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By BoulderSuZ | Broker in Longmont, CO
  • Erie poised for growth

    Posted Under: General Area in Boulder County, Market Conditions in Boulder County  |  March 4, 2014 6:54 AM  |  309 views  |  No comments
    The Home Builders Association of Metropolitan Denver reports that construction picked up in January. Metro area builders pulled 520 permits for single-family homes, a 4.63 percent increase over January 2013. Meanwhile, builders are advertising their plans for homes to be constructed at Colliers Hill in Erie. Colliers Hill replaced the former name
    Daybreak, which was reported to have 968 acres in th
    e project with 2,880 residential units planned. 

    At build out of the Colliers Hill development, some project upwards of 10,000 residents will be added. 

    Last April, Erie's Board of Trustees approved the final plat for the first phase that will see 724 homes built over two years. 

    Erie has to be attractive to commuters who can quickly jump on I-25, state Highway 285 and E-470. 

    Shea and Richmond are offering plans at Colliers Hill. The new communities there will provide pedestrian connectivity from both Erie Commons and Old Town to Erie High School at the corner of County Road 5 and Erie Parkway.

    Also opening this year is the 922-home Erie Highlands development just south of Colliers Hill. Flatiron Meadows, an 875-home project is under way on the west side of Erie.
  • Keeping the eye on the goal of home ownership

    Posted Under: Market Conditions in Colorado, Home Buying in Colorado, Financing in Colorado  |  July 22, 2013 1:30 PM  |  459 views  |  No comments
    The pundits driving you crazy, buyers?

    How will the housing market respond to the higher mortgage rate? The answer was prompt. The total number of houses sold in June was off by 1 percent from month to month. One percent. After two years of headlines about price rises and sales increases, maybe it was time for some relief, anyway.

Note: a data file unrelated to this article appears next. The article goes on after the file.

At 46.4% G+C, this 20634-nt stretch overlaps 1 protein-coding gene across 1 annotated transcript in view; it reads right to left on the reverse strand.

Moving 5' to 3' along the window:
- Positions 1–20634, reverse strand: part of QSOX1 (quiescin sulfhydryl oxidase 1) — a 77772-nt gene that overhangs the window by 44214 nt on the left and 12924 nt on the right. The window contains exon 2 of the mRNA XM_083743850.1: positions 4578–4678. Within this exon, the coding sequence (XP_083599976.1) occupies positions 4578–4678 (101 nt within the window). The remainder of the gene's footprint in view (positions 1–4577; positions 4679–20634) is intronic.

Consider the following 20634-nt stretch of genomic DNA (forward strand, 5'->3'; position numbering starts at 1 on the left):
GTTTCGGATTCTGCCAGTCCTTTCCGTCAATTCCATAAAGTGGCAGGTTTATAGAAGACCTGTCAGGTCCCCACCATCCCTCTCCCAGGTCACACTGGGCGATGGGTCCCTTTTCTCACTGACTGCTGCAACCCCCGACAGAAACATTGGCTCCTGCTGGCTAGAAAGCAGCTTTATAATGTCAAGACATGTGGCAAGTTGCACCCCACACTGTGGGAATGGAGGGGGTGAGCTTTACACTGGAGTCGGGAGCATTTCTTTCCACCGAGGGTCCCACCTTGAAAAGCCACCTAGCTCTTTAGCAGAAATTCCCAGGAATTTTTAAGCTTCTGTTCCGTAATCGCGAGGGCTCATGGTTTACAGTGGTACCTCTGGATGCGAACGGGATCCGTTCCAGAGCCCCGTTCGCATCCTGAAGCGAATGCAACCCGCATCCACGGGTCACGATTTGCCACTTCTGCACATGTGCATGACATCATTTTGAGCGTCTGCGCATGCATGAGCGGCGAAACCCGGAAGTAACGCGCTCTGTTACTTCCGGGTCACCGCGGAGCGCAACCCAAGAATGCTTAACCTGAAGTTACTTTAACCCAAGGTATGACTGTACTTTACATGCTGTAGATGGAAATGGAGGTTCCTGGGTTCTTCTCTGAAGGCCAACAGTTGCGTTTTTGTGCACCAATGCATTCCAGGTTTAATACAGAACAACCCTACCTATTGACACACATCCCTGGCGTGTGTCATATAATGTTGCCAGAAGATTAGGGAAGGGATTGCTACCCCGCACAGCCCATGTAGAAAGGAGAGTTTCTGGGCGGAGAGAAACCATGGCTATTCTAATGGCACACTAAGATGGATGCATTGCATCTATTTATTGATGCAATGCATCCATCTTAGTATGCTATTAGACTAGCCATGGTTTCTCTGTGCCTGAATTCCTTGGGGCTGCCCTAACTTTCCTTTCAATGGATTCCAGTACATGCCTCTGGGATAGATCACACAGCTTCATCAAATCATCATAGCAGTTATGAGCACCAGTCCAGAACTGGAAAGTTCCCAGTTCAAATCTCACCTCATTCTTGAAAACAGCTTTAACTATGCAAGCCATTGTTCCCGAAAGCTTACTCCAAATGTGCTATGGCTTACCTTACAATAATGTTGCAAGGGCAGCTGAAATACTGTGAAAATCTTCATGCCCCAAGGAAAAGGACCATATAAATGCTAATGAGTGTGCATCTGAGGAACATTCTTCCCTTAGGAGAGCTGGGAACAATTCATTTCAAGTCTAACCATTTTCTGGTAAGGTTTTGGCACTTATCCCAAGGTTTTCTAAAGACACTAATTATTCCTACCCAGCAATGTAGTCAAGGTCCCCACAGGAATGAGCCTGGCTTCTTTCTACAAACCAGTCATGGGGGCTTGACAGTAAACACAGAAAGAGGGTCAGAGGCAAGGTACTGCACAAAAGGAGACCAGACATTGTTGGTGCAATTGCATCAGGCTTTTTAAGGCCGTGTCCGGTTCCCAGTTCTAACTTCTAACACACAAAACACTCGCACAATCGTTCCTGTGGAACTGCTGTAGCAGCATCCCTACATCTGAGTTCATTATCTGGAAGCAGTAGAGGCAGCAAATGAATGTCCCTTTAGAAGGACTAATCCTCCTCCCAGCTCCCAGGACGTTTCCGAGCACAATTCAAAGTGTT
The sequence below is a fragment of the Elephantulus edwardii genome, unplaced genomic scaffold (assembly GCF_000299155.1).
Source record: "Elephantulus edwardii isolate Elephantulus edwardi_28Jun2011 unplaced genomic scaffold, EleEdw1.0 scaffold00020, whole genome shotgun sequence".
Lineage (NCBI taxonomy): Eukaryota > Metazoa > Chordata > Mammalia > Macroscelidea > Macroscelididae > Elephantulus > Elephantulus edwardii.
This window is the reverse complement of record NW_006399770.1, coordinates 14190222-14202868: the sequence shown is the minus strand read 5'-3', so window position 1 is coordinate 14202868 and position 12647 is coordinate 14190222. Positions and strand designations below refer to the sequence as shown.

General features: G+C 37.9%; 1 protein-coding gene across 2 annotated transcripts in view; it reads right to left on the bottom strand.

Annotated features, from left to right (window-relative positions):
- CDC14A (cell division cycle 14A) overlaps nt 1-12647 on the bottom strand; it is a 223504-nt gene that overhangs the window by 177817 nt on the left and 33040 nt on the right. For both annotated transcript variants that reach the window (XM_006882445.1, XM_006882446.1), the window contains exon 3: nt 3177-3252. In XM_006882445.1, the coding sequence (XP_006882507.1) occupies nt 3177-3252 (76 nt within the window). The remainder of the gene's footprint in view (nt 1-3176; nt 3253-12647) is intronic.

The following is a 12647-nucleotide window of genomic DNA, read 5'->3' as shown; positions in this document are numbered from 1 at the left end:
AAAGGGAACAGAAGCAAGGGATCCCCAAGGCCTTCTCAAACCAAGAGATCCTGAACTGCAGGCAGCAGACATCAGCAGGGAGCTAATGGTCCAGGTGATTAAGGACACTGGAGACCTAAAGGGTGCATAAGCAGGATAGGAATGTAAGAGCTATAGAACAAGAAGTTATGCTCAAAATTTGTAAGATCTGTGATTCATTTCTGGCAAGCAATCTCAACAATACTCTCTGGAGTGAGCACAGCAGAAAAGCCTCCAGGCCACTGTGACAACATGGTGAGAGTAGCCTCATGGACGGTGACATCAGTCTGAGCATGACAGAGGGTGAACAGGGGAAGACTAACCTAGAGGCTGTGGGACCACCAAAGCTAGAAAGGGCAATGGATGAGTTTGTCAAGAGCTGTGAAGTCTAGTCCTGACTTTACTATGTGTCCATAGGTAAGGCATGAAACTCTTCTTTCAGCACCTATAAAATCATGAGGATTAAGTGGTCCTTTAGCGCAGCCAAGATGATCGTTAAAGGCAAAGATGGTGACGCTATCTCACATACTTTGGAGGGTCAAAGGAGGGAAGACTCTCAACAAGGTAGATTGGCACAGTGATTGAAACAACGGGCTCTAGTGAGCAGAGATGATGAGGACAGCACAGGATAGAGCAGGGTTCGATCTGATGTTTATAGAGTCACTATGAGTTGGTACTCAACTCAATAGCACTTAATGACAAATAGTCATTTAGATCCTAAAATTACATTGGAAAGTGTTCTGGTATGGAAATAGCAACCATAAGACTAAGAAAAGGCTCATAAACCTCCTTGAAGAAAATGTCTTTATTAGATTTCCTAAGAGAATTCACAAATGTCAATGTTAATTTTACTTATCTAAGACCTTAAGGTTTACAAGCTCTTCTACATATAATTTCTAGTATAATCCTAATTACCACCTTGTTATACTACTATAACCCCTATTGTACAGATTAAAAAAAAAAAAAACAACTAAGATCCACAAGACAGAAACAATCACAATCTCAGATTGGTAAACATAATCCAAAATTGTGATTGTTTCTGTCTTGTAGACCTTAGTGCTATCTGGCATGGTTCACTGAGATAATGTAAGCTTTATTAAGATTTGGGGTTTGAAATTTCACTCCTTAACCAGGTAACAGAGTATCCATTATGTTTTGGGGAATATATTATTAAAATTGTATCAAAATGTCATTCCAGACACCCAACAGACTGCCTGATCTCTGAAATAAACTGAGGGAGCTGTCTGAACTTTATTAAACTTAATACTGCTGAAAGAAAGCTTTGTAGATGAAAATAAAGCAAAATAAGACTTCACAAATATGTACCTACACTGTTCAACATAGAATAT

A 1 point increase is nothing small when it comes to mortgage rates. If you are a new buyer, it doesn't have to be discouraging, though. In fact, buyers are still out there shopping. 

    The media has been quick to pull out their calculators and ring up how much more it will cost to buy a median priced home - about $250,000. Marketwatch.com said it was going to be a difference of $2,700 over five years. Five years is the typical stay for home owners. 

    That's not enough to knock a lot of people out of the market on something as important as a home purchase - you would think anyway. That's what the pundits say about affordability. In fact, Trulia's chief economist says there is a ways to go before rates become prohibitive and they have to start falling again.

    If you are looking at starting a family or making a move, consider that rates are historically low. I took on 12 and 13 percent loans when I first started out. So, it is more likely many will even step up their search to land a home before rates go higher. And, that's another thing. Rates may level off for a while, but the arrow is generally believed to be pointed upward for the long term. 

    What to do?

    Buyers may want to consider:
    • Lowering their sights. Maybe a less expensive home can fill the buyer's needs.
    • Putting a smaller percentage down.
    • Or, consider other loans, like an adjustable rate loan.

  • Longmont, where a tradition of legacy resides

    Posted Under: General Area in Boulder County, Quality of Life in Boulder County  |  June 8, 2013 5:59 PM  |  715 views  |  1 comment

    Discover Longmont, one of the pearls in a string along the Front Range.
    Townsfolk have long appreciated its history, having named one of its city parks for President Theodore Roosevelt. Roosevelt used his executive power to establish the first
    national parks. Congress also got into the act, but Roosevelt is the reason we have this abundance of maintained parks and forests. The ancient ruins at Mesa Verde are but one of the great treasures our 26th president chose to preserve for future generations.
    And there is Rocky Mountain National Park, a wonderful playground for families.

    I started a campaign to bring attention to the legacy that is Longmont, Colorado. The
    marketing piece above calls attention to our good fortune to live so close to so much 

    Dad was an outdoorsman. He returned from the war, bought a Jeep from Army surplus and disappeared into the wilderness. Of course, he eventually returned after about a year and married Mom. My childhood had frequent ventures into the forests. Six of us sisters were packed along with Dad's gear and we set off for lakes, streams and forests. Camping with my siblings is one the great memories of my childhood. Even before I married, my Dad went out to visit my future husband in Farmington, New Mexico.